1. Tell us about Joanna.
My daughter Joanna Toole died on Ethiopian Airlines flight 302 that crashed on its way from Addis Ababa to Nairobi on March 10th, 2019. Joanna was a campaigner, latterly working for the United Nations Food and Agriculture Organization (FAO) on ocean debris issues, specifically on guidelines for the marking of fishing gear. Those who had the privilege of knowing Jo knew her not only as extraordinarily devoted to her work, but also as a supremely warm and wonderful human being. Her dedication to her work on animal welfare with World Animal Protection and OceanCare and her work on critical ocean issues with FAO was topped only by her love for her friends, family and colleagues. Joanna was en route to the United Nations Environment Assembly where she was scheduled to speak on a panel co-chaired by the FAO and Global Ghost Gear Initiative (GGGI) about sea-based sources of marine litter. Joanna invariably turned colleagues into friends so those who knew her are deeply shocked and saddened by this terrible tragedy and the world has lost one of its great ocean and animal welfare champions. Her sudden and tragic loss will be felt across the ocean community for many years to come but aided by the founding of a charity in her name, others will continue the important work that Jo started.
2. What is your fondest memory of her?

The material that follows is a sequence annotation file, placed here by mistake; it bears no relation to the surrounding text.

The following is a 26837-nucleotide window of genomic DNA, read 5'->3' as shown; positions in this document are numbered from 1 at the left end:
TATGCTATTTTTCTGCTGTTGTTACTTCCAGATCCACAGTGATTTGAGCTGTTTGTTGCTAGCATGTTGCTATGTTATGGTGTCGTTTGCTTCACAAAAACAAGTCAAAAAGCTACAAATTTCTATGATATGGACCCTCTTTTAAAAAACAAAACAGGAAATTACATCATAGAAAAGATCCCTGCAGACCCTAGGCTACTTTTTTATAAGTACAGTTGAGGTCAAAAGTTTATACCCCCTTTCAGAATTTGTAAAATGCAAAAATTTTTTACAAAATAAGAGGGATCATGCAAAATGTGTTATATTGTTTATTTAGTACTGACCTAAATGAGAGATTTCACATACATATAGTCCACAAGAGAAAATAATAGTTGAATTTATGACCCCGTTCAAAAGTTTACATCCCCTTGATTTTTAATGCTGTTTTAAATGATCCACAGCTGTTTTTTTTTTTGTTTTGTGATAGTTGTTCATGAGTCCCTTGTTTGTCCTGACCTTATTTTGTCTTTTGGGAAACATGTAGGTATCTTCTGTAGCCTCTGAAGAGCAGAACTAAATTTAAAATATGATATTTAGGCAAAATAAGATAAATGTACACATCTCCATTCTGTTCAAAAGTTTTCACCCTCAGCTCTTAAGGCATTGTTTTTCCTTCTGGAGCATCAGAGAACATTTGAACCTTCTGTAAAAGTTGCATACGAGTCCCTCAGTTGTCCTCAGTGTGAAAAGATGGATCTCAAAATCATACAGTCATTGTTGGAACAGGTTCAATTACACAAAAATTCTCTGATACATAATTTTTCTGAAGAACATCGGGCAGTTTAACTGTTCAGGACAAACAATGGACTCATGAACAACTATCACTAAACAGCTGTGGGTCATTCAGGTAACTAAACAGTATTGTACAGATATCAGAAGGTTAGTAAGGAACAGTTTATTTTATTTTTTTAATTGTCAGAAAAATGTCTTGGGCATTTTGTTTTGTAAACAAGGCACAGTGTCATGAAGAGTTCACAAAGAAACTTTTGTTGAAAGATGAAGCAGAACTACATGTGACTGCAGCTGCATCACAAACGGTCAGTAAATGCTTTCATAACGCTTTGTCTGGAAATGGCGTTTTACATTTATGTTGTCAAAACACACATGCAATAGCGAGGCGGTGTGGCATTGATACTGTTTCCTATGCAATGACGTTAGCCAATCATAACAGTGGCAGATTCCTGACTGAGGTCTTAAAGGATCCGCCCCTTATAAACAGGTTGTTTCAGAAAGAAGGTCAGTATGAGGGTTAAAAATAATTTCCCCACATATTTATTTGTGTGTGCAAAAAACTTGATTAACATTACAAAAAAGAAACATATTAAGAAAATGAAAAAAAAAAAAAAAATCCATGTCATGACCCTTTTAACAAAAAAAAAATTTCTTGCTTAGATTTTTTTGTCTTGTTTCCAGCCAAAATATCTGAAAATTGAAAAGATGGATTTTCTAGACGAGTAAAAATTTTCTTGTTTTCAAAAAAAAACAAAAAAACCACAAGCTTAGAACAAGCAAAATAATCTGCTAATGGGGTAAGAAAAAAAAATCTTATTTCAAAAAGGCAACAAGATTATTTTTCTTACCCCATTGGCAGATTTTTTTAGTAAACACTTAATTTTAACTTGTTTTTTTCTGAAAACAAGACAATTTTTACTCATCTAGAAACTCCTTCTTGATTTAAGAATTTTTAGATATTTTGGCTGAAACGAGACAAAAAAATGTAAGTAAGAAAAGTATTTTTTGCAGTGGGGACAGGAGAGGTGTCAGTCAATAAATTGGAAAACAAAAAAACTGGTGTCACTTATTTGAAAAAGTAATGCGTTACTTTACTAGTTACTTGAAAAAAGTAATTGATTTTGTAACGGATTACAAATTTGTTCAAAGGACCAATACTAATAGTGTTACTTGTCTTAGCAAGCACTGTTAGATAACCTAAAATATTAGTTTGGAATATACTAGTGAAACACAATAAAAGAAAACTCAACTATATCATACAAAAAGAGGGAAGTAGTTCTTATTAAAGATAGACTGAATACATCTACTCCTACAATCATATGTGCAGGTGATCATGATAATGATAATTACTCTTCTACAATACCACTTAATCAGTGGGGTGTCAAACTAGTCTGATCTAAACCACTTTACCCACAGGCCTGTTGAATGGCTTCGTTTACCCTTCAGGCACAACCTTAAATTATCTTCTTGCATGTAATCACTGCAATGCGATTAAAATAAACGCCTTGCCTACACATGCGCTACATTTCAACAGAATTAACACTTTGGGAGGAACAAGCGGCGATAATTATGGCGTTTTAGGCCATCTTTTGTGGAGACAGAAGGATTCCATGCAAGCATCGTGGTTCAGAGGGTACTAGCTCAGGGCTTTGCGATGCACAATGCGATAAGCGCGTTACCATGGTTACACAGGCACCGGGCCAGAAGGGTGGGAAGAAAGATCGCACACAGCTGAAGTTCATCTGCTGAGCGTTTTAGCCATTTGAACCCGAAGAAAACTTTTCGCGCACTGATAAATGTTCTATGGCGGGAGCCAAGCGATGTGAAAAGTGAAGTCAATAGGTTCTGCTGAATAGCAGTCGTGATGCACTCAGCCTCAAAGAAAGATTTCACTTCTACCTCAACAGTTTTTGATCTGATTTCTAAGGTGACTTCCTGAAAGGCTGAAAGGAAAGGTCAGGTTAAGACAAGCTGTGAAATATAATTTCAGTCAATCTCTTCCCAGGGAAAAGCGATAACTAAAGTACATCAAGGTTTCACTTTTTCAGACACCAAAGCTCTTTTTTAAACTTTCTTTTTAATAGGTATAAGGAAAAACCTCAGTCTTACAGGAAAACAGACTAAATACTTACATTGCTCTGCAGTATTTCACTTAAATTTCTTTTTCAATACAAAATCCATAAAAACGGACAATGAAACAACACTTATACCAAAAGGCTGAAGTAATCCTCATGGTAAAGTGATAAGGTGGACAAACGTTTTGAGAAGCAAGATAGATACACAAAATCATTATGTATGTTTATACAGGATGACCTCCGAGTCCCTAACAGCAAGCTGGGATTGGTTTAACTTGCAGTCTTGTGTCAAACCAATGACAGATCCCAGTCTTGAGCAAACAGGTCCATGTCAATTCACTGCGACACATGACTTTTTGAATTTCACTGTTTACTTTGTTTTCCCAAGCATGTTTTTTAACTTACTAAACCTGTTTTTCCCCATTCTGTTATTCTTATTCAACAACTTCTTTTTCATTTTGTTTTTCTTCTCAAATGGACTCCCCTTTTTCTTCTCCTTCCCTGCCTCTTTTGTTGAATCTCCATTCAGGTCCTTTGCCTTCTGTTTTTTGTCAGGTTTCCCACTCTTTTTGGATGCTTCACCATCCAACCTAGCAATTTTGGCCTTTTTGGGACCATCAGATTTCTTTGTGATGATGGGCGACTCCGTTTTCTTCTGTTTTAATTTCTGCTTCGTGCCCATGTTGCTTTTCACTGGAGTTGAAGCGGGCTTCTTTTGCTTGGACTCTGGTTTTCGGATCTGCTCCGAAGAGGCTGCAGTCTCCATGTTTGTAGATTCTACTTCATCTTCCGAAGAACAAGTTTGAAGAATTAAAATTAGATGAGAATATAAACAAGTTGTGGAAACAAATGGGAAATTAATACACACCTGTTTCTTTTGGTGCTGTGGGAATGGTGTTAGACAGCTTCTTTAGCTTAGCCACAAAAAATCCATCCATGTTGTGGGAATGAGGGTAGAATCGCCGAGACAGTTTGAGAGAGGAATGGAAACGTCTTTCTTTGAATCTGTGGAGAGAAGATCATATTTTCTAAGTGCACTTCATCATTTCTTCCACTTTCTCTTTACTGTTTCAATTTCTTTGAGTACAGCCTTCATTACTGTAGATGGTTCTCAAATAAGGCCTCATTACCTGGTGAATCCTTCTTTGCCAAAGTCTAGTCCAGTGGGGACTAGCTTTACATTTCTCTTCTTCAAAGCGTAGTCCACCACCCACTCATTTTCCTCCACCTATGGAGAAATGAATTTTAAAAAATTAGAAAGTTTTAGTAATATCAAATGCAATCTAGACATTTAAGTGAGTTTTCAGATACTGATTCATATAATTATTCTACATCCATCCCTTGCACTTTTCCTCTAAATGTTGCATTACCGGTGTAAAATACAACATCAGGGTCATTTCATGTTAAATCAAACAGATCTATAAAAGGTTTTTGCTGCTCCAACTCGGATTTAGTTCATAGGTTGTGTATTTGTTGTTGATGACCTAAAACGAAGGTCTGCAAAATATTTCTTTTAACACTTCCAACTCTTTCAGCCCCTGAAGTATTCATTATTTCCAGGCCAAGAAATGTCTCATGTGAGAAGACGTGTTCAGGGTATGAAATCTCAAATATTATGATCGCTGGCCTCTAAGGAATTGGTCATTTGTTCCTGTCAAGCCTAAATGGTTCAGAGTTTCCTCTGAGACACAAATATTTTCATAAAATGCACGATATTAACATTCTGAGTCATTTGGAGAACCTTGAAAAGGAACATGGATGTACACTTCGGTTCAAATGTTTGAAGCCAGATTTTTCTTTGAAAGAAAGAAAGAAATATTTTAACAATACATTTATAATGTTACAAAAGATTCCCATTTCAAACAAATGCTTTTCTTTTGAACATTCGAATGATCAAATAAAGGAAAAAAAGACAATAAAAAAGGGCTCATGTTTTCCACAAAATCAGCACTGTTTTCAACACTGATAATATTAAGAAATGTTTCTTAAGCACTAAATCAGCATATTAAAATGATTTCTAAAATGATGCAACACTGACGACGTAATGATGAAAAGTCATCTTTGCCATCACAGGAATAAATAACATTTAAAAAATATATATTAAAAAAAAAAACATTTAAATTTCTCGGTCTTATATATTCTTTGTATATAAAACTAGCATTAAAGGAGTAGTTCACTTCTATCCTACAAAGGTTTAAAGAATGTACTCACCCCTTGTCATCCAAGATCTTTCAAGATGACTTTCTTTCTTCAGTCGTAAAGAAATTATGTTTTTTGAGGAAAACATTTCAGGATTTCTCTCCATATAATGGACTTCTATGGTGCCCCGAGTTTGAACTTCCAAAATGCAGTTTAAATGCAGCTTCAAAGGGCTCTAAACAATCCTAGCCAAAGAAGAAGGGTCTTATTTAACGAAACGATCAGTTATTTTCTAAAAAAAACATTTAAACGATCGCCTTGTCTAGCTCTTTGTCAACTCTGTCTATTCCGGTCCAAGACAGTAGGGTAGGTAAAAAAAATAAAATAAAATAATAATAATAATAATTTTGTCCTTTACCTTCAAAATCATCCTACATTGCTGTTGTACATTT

How pleased she was to be cooking the vegan food for her grandmother's 90th birthday party.
3. What did Joanna do after leaving Anglia Ruskin University?
After getting her degree in Animal Behaviour, Joanna worked for a while for Animal Defenders International on, as I remember it, captive animal issues. The next job was with World Society for the Protection of Animals (later World Animal Protection), where under the management of Claire Bass, Joanna started on marine campaigns.
4. In one word, how would you describe Joanna?
5. How did her time at ARU help her?
It taught her that science was behind animal welfare issues.
6. What did Joanna love about her chosen course?
The variety of subjects. I well remember the £90 price tag for the textbook on guenon monkeys she needed for one project!
7. Who was the biggest influence on her career?
Sir David Attenborough